Irish writer Colm Tóibín appeared recently at 192 Books, a shop in Chelsea, and not only read from his new collection of short stories but discussed them. It was the least trivial reading that I've ever attended.
Mr Tóibín began by talking about a novel that he had wanted to write, about the great wave of scandal the swept through Ireland when men began stepping forward and charging priests with having "interfered with" them as boys. So many of the alleged paedophiles came out of the seminary attached to a school that Mr Tóibín attended for two years that he actually knew many of them. He remembered them when they'd been young seminarians. Thinking about their plight, he wondered if homosexuality, far from appearing to be an obstacle to joining the priesthood, had not seemed to them instead to be a problem that priesthood solved. His novel came to nothing until, one night in Bucharest - I think that's where he said he was - an image came to him. A priest is charged with telling an elderly woman that her son, also a priest is going to be in the newspapers, but he can't bring himself to do it. Instead, he leans over and pulls up his socks. And that is the image at the beginning of Mr Tóibín's story, "A Priest in the Family," from the collection Mothers and Sons, which he thereupon proceeded to read entire.
When the floor was opened to questions, my hand shot up and I got the nod. Might we infer from his introduction to the story, I asked, as well as from the fact that he chose "A Priest in the Family" to read to us, that the story was the nucleus of the collection, the first story to be written down? Yes, it was, he replied. He immediately contradicted this by saying that Mothers and Sons includes a story that he wrote when he was twenty-four, "The Journey." This is the one short story of the many that he wrote when he was young but never destroyed, But "A Priest in the Family" gave him the idea that he might work on a collection.
He was later asked about the title, and I will try to do justice to his somewhat intricate answer. While he was working on the stories, he wondered what he'd call the collection. "A Priest in the Family and Other Stories"? He dreaded that "and other stories" coda, because, in his experience, few people buy such books and nobody reads them. Working your way through a gigantic Collected Stories is almost impossible, even if the author is John Cheever or William Trevor. Meanwhile, the story that became "The Name of the Game," one of two novellas in the book, was giving him trouble. He liked his story of the widow who struggles to salvage the disaster that she inherits from her suicide husband by opening a chips shop. But how would it end? (He did not say, "Where was the conflict," but he was suggesting the thought.) Eventually he hit on the idea of "bringing up the son, like a light in the theatre." The son would be difficult, an antagonist to his mother. "Mothers and sons" was a theme that linked to the two stories that he had already finished. So the idea both solved his story and gave him a distinct title for the collection.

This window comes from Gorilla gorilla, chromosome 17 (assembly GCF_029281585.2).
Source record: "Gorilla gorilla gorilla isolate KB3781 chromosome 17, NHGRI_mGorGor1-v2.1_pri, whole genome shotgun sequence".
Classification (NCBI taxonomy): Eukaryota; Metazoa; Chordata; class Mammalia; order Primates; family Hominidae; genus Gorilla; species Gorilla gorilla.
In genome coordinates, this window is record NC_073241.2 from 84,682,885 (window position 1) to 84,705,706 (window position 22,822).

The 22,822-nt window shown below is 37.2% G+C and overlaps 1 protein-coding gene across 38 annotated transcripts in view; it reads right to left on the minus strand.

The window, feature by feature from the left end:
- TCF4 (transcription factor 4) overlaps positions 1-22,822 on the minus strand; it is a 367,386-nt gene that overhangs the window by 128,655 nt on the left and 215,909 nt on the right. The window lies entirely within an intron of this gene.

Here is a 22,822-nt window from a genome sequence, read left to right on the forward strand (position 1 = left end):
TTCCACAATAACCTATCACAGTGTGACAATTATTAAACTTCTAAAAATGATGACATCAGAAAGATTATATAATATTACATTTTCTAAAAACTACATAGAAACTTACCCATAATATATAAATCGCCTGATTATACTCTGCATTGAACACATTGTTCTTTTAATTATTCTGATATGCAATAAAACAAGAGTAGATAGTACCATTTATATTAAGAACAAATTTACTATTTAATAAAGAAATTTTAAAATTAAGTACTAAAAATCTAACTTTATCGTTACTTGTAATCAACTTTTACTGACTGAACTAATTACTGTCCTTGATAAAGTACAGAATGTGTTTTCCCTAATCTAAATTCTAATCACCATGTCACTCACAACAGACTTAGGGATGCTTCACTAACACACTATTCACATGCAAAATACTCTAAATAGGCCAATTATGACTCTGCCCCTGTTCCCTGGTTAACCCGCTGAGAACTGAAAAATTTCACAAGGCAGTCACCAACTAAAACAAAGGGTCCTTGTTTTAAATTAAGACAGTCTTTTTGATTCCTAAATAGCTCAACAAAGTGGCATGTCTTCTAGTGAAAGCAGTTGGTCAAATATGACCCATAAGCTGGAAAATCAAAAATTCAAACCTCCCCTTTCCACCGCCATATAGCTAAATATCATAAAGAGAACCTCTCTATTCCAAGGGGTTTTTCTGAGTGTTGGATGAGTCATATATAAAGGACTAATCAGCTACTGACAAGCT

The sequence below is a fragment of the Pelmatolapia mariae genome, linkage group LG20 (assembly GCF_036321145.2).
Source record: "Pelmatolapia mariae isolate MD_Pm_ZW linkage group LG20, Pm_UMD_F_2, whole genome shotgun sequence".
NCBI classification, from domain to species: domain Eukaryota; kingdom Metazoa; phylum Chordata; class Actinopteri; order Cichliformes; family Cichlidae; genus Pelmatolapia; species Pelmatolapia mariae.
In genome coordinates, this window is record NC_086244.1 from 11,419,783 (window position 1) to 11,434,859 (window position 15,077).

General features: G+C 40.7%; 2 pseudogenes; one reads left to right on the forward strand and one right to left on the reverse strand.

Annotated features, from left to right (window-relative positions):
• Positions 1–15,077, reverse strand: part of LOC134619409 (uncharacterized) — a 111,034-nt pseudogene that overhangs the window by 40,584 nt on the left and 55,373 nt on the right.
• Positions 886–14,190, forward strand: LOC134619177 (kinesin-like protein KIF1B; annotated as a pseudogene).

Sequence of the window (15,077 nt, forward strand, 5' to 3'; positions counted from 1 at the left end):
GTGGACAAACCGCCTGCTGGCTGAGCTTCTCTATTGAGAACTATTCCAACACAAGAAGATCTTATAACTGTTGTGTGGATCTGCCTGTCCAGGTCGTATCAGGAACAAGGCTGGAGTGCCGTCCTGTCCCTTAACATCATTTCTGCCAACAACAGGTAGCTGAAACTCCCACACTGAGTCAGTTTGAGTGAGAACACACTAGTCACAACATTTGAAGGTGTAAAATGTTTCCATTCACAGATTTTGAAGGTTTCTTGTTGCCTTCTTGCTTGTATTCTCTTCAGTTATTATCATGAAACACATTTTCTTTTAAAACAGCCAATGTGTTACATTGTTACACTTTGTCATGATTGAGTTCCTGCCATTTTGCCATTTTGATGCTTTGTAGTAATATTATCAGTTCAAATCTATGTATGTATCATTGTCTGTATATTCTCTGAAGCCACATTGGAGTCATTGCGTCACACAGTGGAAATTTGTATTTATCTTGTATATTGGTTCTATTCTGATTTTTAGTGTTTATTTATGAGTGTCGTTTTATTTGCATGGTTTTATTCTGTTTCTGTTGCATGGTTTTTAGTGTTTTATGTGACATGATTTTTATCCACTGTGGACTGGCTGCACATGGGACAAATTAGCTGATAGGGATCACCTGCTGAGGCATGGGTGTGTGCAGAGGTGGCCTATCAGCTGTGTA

The other novella, the eighty-odd-page "A Long Winter," was inspired by something that happened in the family of a man from whom he purchased some property high in the Spanish Pyrenees. The man's mother had been a drinker, very unusual for a countrywoman in Franco's Spain, and one night she just up and walked out of her house, meaning to cross the mountains to her native village. A snowstorm came up, and it wasn't until spring that they found her corpse. That and the rattling of a barn door were Mr Tóibín's données. The story, which if it's "about" anything is about homosexual longings so subconscious that they perfume every paragraph with muted longing. (March 2007)
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